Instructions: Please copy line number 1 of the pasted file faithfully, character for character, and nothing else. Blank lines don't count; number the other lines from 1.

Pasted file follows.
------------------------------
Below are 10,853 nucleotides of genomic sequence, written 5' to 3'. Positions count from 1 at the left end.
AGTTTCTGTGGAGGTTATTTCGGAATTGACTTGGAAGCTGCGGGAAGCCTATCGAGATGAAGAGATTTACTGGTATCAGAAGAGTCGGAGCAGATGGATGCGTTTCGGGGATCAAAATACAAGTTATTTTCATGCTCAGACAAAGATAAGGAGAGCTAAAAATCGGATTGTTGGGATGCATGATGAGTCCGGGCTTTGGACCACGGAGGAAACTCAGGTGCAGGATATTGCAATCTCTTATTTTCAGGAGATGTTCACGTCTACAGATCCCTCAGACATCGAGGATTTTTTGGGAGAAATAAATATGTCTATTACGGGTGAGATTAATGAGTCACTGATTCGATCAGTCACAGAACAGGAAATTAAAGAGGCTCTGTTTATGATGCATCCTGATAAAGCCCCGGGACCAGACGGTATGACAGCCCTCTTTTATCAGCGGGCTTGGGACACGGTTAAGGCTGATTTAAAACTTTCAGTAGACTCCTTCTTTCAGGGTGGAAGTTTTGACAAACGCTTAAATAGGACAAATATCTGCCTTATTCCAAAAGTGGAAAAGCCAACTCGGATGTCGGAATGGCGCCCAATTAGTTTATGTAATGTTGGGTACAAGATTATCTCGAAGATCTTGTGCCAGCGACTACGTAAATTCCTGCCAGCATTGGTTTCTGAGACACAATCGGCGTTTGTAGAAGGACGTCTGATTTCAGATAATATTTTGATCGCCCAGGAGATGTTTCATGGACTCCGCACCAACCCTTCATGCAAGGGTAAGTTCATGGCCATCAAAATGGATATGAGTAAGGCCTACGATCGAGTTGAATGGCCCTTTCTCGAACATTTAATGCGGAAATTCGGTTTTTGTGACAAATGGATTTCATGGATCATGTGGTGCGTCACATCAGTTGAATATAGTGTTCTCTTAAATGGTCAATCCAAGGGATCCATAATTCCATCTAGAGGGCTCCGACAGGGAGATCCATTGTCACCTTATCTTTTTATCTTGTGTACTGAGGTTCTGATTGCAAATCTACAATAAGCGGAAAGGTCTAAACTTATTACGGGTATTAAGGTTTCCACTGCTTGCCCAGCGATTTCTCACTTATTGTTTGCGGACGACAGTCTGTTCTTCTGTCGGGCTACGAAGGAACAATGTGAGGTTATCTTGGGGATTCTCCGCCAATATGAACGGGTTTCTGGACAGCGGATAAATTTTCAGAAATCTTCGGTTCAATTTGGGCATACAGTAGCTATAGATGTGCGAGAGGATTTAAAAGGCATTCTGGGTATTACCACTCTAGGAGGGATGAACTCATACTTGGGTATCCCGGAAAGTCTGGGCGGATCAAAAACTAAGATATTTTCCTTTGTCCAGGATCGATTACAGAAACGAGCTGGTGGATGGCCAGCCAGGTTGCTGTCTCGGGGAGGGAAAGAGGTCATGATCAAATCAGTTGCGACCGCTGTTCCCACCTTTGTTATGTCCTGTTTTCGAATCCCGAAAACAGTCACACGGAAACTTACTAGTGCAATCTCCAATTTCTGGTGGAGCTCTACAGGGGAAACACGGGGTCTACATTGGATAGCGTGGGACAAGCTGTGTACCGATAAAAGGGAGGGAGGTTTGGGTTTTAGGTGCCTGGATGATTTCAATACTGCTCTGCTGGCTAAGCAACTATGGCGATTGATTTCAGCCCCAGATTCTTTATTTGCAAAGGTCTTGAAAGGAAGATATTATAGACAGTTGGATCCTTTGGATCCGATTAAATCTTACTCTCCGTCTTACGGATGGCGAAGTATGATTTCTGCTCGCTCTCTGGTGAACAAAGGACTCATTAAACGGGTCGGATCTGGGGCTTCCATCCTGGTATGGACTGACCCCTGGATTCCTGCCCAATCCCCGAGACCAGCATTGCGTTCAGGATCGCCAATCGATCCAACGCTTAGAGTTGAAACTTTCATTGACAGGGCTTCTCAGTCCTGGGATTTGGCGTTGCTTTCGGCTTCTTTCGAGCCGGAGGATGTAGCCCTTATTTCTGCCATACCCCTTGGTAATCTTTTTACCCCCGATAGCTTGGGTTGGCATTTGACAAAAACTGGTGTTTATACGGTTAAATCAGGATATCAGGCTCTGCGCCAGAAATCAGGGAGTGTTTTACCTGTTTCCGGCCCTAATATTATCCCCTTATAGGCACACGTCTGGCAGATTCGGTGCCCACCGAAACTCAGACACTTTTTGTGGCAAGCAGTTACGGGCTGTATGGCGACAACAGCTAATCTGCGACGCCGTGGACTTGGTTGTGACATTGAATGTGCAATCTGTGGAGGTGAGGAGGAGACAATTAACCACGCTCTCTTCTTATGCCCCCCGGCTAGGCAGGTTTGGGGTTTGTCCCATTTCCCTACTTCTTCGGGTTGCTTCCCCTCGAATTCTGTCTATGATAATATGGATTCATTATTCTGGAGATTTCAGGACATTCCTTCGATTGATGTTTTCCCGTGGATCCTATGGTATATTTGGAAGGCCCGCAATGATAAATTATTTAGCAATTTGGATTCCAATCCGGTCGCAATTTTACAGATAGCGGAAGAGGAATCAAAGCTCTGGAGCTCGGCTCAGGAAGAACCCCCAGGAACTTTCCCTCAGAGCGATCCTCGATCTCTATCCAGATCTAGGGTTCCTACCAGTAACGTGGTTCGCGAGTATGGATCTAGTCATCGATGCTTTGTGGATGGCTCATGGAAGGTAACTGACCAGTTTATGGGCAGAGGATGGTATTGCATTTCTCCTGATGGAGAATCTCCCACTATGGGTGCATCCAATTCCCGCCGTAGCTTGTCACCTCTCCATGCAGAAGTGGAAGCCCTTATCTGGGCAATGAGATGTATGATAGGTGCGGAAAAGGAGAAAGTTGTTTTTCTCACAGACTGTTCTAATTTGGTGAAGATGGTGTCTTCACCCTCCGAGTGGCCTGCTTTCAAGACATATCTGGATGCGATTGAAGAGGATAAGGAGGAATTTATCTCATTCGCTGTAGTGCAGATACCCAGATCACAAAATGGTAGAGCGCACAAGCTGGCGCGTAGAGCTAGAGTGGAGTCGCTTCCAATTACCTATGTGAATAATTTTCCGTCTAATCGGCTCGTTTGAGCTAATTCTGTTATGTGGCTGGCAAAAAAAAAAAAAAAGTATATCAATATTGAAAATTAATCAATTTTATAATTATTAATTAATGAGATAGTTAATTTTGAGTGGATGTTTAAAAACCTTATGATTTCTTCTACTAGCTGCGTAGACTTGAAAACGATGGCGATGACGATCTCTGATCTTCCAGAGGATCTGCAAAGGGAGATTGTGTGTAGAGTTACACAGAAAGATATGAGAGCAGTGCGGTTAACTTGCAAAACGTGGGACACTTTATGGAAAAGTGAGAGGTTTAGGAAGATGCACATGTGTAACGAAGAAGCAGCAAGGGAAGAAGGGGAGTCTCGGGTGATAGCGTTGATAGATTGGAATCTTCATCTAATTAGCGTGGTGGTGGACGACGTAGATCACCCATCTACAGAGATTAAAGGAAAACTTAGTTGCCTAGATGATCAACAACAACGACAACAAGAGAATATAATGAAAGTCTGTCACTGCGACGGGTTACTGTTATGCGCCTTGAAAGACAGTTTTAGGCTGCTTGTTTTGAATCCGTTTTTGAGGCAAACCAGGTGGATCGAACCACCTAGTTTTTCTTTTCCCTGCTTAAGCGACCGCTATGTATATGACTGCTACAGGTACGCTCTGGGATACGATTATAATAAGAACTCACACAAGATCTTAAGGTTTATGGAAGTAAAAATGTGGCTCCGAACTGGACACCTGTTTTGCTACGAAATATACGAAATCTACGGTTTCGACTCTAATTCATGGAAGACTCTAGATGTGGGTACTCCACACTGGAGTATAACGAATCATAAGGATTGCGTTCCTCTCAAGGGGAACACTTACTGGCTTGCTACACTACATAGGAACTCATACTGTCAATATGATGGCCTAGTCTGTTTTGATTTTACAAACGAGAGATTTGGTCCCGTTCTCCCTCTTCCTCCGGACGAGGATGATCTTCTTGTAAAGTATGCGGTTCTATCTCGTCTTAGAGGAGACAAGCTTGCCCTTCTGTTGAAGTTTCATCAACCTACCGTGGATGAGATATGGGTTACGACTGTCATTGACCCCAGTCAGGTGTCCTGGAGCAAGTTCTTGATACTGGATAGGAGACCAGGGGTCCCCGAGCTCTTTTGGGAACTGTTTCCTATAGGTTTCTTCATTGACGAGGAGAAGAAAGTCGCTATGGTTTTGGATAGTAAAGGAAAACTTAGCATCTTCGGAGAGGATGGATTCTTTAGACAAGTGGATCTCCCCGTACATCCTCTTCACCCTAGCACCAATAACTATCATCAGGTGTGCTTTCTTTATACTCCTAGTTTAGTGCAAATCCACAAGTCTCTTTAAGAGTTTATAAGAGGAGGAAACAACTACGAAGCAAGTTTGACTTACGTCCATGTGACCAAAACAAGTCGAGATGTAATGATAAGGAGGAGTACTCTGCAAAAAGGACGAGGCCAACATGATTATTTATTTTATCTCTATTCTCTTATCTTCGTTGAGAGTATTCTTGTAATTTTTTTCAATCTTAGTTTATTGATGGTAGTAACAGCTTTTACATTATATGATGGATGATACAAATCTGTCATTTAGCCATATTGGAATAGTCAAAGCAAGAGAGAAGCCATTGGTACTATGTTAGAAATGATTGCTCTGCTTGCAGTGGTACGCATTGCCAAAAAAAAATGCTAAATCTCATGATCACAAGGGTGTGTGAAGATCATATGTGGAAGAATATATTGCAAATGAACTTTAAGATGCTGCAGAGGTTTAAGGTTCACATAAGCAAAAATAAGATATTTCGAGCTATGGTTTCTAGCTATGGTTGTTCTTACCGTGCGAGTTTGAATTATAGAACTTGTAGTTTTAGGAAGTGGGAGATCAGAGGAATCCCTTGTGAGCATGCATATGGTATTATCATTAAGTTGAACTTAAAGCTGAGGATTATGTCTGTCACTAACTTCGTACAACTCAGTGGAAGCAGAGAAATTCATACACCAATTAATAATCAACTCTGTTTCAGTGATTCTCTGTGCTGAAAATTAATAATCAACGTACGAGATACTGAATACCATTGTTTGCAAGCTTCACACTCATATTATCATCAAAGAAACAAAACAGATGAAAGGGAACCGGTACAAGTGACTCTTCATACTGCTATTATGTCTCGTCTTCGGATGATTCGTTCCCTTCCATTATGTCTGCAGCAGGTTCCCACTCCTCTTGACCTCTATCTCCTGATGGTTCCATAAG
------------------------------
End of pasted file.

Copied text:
Below are 10,853 nucleotides of genomic sequence, written 5' to 3'. Positions count from 1 at the left end.